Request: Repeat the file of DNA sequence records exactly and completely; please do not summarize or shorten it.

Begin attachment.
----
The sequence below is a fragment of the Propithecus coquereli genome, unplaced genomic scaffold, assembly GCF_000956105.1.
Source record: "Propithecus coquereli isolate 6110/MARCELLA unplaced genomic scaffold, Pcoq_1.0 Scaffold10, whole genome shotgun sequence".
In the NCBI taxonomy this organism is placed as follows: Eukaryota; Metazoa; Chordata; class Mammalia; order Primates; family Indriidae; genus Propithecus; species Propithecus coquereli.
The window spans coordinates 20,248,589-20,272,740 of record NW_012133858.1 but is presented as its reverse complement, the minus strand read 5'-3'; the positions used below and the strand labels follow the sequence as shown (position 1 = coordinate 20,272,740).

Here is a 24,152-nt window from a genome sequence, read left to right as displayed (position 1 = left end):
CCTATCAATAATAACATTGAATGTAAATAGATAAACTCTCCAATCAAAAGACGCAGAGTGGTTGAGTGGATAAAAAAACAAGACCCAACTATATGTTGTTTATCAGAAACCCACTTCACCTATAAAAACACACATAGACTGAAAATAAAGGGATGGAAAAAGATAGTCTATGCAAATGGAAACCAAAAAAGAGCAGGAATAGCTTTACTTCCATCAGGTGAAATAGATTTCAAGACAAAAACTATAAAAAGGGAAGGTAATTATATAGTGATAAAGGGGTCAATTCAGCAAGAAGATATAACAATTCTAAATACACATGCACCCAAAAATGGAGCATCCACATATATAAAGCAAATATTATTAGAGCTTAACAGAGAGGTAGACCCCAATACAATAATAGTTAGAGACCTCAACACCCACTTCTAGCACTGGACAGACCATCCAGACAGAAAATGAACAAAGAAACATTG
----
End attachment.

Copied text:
The sequence below is a fragment of the Propithecus coquereli genome, unplaced genomic scaffold, assembly GCF_000956105.1.
Source record: "Propithecus coquereli isolate 6110/MARCELLA unplaced genomic scaffold, Pcoq_1.0 Scaffold10, whole genome shotgun sequence".
In the NCBI taxonomy this organism is placed as follows: Eukaryota; Metazoa; Chordata; class Mammalia; order Primates; family Indriidae; genus Propithecus; species Propithecus coquereli.
The window spans coordinates 20,248,589-20,272,740 of record NW_012133858.1 but is presented as its reverse complement, the minus strand read 5'-3'; the positions used below and the strand labels follow the sequence as shown (position 1 = coordinate 20,272,740).

Here is a 24,152-nt window from a genome sequence, read left to right as displayed (position 1 = left end):
CCTATCAATAATAACATTGAATGTAAATAGATAAACTCTCCAATCAAAAGACGCAGAGTGGTTGAGTGGATAAAAAAACAAGACCCAACTATATGTTGTTTATCAGAAACCCACTTCACCTATAAAAACACACATAGACTGAAAATAAAGGGATGGAAAAAGATAGTCTATGCAAATGGAAACCAAAAAAGAGCAGGAATAGCTTTACTTCCATCAGGTGAAATAGATTTCAAGACAAAAACTATAAAAAGGGAAGGTAATTATATAGTGATAAAGGGGTCAATTCAGCAAGAAGATATAACAATTCTAAATACACATGCACCCAAAAATGGAGCATCCACATATATAAAGCAAATATTATTAGAGCTTAACAGAGAGGTAGACCCCAATACAATAATAGTTAGAGACCTCAACACCCACTTCTAGCACTGGACAGACCATCCAGACAGAAAATGAACAAAGAAACATTG